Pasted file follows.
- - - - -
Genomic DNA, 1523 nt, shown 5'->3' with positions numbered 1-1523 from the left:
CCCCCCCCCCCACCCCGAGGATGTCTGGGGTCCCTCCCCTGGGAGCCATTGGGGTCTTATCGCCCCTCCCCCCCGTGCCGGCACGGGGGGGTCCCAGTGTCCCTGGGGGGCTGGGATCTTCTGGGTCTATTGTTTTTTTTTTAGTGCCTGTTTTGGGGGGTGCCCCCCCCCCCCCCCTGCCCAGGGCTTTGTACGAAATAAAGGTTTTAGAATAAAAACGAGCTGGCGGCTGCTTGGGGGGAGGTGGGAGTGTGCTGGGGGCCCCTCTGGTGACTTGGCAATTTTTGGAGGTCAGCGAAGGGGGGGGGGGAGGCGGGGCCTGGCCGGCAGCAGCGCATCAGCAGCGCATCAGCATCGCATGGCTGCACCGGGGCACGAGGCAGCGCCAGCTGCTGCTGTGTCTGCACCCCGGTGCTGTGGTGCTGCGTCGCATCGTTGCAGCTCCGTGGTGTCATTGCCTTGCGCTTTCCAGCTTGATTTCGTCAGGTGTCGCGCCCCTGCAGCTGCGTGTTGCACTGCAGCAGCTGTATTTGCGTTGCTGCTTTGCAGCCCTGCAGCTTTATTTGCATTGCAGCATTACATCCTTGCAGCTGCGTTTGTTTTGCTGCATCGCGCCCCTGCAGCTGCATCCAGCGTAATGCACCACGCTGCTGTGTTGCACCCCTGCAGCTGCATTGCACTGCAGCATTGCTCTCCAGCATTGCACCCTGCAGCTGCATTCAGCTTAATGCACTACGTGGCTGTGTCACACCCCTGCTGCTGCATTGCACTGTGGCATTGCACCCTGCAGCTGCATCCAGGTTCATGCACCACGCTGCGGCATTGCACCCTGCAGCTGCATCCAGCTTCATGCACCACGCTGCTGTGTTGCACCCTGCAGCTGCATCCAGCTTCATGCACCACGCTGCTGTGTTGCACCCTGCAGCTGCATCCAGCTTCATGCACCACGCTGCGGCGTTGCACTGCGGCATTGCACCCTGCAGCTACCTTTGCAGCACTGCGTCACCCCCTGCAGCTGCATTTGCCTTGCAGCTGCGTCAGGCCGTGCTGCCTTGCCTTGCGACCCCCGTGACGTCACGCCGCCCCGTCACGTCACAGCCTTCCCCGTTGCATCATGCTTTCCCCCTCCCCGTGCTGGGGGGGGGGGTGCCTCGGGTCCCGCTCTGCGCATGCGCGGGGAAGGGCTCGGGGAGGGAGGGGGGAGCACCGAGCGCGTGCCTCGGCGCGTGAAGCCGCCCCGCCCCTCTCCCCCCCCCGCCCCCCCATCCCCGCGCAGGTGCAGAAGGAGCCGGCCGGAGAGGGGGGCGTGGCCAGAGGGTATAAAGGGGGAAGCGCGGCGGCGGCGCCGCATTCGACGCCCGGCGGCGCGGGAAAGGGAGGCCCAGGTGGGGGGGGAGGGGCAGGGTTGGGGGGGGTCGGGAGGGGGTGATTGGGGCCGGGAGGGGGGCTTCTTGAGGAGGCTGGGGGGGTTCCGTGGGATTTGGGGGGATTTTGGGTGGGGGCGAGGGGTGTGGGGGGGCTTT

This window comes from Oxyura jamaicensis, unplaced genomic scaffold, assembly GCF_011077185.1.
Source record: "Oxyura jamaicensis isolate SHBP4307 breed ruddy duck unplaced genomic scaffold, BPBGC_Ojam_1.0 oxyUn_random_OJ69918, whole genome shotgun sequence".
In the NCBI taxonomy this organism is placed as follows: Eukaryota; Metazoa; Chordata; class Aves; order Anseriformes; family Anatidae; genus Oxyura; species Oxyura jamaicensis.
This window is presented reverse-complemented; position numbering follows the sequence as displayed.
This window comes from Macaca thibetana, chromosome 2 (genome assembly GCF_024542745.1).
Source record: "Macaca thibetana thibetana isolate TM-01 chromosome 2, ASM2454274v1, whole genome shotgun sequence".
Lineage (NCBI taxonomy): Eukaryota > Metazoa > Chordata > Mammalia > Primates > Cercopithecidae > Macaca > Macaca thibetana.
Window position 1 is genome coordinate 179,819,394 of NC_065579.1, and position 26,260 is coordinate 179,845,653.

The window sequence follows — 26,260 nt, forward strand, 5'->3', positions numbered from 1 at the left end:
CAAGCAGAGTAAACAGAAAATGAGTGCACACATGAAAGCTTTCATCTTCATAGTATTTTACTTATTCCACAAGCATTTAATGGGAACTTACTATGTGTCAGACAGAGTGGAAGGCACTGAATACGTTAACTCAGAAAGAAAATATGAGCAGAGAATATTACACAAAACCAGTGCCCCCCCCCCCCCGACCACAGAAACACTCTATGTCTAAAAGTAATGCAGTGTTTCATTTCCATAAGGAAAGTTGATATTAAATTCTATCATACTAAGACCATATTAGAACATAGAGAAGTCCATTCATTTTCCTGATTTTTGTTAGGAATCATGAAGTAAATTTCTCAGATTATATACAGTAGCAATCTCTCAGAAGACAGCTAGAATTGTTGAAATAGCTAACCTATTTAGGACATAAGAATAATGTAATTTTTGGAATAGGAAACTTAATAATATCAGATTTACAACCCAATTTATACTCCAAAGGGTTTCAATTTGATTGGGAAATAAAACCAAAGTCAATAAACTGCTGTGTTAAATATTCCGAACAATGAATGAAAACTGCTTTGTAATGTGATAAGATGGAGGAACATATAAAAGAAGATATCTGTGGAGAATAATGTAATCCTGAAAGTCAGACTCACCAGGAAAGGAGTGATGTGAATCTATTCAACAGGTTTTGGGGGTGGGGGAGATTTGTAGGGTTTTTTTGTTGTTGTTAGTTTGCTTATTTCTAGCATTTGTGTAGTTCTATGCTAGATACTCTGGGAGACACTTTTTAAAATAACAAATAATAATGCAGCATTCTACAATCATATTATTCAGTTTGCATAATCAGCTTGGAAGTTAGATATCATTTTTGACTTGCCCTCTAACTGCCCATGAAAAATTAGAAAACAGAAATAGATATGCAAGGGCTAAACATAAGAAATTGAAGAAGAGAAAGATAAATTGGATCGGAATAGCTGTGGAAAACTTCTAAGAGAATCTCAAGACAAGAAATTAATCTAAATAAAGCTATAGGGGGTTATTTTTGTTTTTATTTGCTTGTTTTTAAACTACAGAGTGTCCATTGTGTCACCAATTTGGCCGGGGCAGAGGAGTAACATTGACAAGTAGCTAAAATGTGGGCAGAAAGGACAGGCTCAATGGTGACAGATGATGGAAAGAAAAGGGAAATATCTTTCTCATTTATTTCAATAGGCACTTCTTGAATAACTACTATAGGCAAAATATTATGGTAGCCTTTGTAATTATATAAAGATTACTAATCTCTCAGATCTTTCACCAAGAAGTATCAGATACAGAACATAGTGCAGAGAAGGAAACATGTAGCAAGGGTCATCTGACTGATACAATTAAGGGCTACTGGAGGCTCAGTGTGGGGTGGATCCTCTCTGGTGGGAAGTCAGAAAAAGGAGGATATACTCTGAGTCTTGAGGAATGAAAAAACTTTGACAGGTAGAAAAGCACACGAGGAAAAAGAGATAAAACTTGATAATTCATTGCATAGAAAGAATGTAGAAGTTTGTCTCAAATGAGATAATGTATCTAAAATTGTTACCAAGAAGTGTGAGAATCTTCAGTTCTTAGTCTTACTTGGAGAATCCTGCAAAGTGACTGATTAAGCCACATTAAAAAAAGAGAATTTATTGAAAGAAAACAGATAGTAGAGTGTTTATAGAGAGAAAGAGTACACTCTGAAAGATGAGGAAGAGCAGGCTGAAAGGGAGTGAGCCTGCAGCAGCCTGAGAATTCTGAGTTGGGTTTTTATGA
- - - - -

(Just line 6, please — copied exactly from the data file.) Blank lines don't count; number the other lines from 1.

This window is presented reverse-complemented; position numbering follows the sequence as displayed.